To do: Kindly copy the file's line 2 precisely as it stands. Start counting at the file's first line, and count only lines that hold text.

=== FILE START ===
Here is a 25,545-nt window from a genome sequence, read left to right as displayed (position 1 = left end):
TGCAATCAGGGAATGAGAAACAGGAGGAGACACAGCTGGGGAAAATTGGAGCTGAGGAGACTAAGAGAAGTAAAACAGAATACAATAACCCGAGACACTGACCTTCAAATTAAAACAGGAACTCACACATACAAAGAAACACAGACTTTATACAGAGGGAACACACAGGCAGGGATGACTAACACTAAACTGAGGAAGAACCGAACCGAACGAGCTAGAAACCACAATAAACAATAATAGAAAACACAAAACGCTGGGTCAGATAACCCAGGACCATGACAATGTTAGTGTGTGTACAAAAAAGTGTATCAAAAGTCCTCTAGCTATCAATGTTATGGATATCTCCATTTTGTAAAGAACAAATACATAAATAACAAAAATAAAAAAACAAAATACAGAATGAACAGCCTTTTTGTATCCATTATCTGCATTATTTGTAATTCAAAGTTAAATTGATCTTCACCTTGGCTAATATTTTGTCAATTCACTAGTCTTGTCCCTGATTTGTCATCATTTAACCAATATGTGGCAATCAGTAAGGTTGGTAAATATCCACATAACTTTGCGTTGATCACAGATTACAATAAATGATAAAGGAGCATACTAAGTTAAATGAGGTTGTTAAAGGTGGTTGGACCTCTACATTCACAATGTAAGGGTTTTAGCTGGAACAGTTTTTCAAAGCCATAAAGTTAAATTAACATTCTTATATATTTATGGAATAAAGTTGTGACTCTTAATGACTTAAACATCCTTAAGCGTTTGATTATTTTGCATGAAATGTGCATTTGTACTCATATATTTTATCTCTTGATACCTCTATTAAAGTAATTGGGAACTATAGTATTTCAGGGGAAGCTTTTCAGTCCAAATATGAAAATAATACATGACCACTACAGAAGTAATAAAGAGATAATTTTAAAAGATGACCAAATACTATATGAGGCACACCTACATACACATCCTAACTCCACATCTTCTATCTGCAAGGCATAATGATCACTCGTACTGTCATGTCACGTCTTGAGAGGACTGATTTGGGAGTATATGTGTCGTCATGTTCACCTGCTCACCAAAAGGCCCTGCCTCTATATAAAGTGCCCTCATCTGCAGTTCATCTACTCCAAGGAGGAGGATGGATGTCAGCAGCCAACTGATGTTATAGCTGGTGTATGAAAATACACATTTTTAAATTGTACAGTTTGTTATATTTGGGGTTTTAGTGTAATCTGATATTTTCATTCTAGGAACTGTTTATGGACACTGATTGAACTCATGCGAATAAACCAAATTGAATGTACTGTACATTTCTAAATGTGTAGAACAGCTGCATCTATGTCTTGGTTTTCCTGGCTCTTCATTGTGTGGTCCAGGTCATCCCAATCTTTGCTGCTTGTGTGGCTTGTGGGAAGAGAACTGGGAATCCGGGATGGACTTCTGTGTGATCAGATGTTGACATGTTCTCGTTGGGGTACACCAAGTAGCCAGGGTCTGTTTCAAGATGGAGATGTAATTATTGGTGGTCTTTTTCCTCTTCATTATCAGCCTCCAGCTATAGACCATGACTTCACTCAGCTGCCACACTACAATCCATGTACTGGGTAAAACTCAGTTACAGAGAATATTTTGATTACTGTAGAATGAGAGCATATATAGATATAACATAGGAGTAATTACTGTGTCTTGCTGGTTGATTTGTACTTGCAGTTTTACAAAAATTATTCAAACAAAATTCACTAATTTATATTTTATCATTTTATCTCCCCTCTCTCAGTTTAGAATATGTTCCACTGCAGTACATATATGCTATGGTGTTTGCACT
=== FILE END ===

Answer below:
TGCAATCAGGGAATGAGAAACAGGAGGAGACACAGCTGGGGAAAATTGGAGCTGAGGAGACTAAGAGAAGTAAAACAGAATACAATAACCCGAGACACTGACCTTCAAATTAAAACAGGAACTCACACATACAAAGAAACACAGACTTTATACAGAGGGAACACACAGGCAGGGATGACTAACACTAAACTGAGGAAGAACCGAACCGAACGAGCTAGAAACCACAATAAACAATAATAGAAAACACAAAACGCTGGGTCAGATAACCCAGGACCATGACAATGTTAGTGTGTGTACAAAAAAGTGTATCAAAAGTCCTCTAGCTATCAATGTTATGGATATCTCCATTTTGTAAAGAACAAATACATAAATAACAAAAATAAAAAAACAAAATACAGAATGAACAGCCTTTTTGTATCCATTATCTGCATTATTTGTAATTCAAAGTTAAATTGATCTTCACCTTGGCTAATATTTTGTCAATTCACTAGTCTTGTCCCTGATTTGTCATCATTTAACCAATATGTGGCAATCAGTAAGGTTGGTAAATATCCACATAACTTTGCGTTGATCACAGATTACAATAAATGATAAAGGAGCATACTAAGTTAAATGAGGTTGTTAAAGGTGGTTGGACCTCTACATTCACAATGTAAGGGTTTTAGCTGGAACAGTTTTTCAAAGCCATAAAGTTAAATTAACATTCTTATATATTTATGGAATAAAGTTGTGACTCTTAATGACTTAAACATCCTTAAGCGTTTGATTATTTTGCATGAAATGTGCATTTGTACTCATATATTTTATCTCTTGATACCTCTATTAAAGTAATTGGGAACTATAGTATTTCAGGGGAAGCTTTTCAGTCCAAATATGAAAATAATACATGACCACTACAGAAGTAATAAAGAGATAATTTTAAAAGATGACCAAATACTATATGAGGCACACCTACATACACATCCTAACTCCACATCTTCTATCTGCAAGGCATAATGATCACTCGTACTGTCATGTCACGTCTTGAGAGGACTGATTTGGGAGTATATGTGTCGTCATGTTCACCTGCTCACCAAAAGGCCCTGCCTCTATATAAAGTGCCCTCATCTGCAGTTCATCTACTCCAAGGAGGAGGATGGATGTCAGCAGCCAACTGATGTTATAGCTGGTGTATGAAAATACACATTTTTAAATTGTACAGTTTGTTATATTTGGGGTTTTAGTGTAATCTGATATTTTCATTCTAGGAACTGTTTATGGACACTGATTGAACTCATGCGAATAAACCAAATTGAATGTACTGTACATTTCTAAATGTGTAGAACAGCTGCATCTATGTCTTGGTTTTCCTGGCTCTTCATTGTGTGGTCCAGGTCATCCCAATCTTTGCTGCTTGTGTGGCTTGTGGGAAGAGAACTGGGAATCCGGGATGGACTTCTGTGTGATCAGATGTTGACATGTTCTCGTTGGGGTACACCAAGTAGCCAGGGTCTGTTTCAAGATGGAGATGTAATTATTGGTGGTCTTTTTCCTCTTCATTATCAGCCTCCAGCTATAGACCATGACTTCACTCAGCTGCCACACTACAATCCATGTACTGGGTAAAACTCAGTTACAGAGAATATTTTGATTACTGTAGAATGAGAGCATATATAGATATAACATAGGAGTAATTACTGTGTCTTGCTGGTTGATTTGTACTTGCAGTTTTACAAAAATTATTCAAACAAAATTCACTAATTTATATTTTATCATTTTATCTCCCCTCTCTCAGTTTAGAATATGTTCCACTGCAGTACATATATGCTATGGTGTTTGCACT